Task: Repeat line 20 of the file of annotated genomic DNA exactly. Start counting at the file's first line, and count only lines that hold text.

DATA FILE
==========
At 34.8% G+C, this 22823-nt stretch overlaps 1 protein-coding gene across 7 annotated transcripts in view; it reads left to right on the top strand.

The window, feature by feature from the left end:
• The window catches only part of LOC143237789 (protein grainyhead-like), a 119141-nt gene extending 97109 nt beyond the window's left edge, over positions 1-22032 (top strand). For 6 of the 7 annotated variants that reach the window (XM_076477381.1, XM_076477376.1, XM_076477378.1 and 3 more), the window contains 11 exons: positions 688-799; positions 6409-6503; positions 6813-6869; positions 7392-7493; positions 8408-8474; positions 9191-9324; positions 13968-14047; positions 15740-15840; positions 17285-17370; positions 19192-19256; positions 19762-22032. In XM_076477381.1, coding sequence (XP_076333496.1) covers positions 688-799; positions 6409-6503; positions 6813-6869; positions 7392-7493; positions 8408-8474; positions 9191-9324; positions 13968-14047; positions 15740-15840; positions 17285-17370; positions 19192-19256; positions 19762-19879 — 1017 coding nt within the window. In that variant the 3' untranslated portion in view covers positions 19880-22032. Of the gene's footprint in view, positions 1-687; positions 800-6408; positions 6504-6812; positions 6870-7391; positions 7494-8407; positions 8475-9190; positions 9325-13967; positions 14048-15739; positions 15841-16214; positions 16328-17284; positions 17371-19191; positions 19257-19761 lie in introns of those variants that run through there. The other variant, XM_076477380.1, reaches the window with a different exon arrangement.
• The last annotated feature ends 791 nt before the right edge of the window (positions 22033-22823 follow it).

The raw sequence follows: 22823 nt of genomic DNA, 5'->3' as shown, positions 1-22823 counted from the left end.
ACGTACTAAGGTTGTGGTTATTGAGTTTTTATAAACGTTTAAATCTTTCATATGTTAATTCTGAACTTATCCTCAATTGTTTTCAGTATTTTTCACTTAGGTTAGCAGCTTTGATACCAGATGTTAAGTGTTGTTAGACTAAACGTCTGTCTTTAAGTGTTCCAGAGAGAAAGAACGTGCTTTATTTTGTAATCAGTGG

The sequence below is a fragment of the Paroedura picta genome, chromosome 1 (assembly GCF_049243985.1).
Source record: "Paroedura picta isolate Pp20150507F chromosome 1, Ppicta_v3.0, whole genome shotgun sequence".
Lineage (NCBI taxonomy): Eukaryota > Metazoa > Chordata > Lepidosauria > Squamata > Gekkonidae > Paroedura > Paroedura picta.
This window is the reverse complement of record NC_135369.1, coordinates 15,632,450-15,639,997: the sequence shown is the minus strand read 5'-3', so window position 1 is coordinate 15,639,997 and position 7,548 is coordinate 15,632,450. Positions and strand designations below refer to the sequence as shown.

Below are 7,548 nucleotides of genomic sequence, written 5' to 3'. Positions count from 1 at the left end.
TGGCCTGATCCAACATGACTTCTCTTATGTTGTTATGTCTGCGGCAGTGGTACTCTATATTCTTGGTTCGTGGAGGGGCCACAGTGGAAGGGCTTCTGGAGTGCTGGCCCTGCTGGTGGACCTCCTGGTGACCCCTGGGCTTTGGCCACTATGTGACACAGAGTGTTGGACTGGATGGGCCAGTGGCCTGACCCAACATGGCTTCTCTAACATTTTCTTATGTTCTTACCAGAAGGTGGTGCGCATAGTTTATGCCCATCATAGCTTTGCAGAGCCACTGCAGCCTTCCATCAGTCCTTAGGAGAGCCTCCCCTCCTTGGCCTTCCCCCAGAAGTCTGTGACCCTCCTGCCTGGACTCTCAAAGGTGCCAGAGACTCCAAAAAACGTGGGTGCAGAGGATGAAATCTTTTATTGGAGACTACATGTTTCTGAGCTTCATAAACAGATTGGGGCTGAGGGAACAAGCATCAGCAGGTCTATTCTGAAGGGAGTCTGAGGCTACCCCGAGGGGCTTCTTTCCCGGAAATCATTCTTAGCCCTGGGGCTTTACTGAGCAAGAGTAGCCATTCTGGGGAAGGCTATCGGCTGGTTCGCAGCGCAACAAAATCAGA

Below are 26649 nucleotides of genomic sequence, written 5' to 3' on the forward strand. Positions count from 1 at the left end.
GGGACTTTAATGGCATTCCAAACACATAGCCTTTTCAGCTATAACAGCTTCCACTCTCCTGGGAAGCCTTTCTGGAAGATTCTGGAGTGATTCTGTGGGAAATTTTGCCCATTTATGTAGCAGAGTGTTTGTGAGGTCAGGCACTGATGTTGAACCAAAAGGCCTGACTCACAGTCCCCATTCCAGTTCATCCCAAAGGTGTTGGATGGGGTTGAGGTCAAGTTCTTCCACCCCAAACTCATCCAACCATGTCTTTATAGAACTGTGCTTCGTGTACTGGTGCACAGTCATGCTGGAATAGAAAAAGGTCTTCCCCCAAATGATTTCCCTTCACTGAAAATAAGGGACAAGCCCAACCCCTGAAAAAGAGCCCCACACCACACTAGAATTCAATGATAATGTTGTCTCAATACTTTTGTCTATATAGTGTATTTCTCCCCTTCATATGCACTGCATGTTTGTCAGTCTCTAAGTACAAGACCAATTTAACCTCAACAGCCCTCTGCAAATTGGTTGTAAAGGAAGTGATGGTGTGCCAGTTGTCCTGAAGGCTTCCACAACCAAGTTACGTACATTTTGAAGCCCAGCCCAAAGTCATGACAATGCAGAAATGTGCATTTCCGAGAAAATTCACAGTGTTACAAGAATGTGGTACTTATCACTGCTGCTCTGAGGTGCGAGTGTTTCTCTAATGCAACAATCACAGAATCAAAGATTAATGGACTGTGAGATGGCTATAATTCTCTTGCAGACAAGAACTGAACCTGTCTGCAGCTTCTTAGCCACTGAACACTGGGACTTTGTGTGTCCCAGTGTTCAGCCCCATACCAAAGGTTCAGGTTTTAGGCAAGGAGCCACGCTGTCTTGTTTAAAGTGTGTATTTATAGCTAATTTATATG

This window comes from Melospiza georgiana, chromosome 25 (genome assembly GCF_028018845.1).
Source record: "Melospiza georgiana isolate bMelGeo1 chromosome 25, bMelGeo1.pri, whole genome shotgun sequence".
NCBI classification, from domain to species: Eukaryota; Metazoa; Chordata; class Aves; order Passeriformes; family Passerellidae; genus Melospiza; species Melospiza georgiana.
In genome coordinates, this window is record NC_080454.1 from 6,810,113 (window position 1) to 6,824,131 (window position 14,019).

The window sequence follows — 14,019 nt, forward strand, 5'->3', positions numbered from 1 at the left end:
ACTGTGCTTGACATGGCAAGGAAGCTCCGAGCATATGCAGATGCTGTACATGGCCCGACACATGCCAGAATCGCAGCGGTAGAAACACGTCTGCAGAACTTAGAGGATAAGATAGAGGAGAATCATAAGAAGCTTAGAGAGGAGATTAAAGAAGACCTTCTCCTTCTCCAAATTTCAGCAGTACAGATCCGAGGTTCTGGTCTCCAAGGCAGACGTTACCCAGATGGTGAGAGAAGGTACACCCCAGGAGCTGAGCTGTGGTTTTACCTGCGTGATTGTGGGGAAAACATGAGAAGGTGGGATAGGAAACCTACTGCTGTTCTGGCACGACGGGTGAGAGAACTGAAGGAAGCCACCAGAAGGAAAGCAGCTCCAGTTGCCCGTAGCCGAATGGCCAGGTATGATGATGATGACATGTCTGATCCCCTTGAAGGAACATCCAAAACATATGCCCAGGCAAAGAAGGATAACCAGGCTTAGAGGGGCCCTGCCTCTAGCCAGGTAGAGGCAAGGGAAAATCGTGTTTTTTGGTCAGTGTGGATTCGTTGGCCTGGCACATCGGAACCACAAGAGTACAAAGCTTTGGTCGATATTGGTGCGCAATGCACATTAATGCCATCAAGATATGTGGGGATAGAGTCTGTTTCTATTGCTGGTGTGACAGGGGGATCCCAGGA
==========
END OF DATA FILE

ACTGTGCTTGACATGGCAAGGAAGCTCCGAGCATATGCAGATGCTGTACATGGCCCGACACATGCCAGAATCGCAGCGGTAGAAACACGTCTGCAGAACTTAGAGGATAAGATAGAGGAGAATCATAAGAAGCTTAGAGAGGAGATTAAAGAAGACCTTCTCCTTCTCCAAATTTCAGCAGTACAGATCCGAGGTTCTGGTCTCCAAGGCAGACGTTACCCAGATGGTGAGAGAAGGTACACCCCAGGAGCTGAGCTGTGGTTTTACCTGCGTGATTGTGGGGAAAACATGAGAAGGTGGGATAGGAAACCTACTGCTGTTCTGGCACGACGGGTGAGAGAACTGAAGGAAGCCACCAGAAGGAAAGCAGCTCCAGTTGCCCGTAGCCGAATGGCCAGGTATGATGATGATGACATGTCTGATCCCCTTGAAGGAACATCCAAAACATATGCCCAGGCAAAGAAGGATAACCAGGCTTAGAGGGGCCCTGCCTCTAGCCAGGTAGAGGCAAGGGAAAATCGTGTTTTTTGGTCAGTGTGGATTCGTTGGCCTGGCACATCGGAACCACAAGAGTACAAAGCTTTGGTCGATATTGGTGCGCAATGCACATTAATGCCATCAAGATATGTGGGGATAGAGTCTGTTTCTATTGCTGGTGTGACAGGGGGATCCCAGGA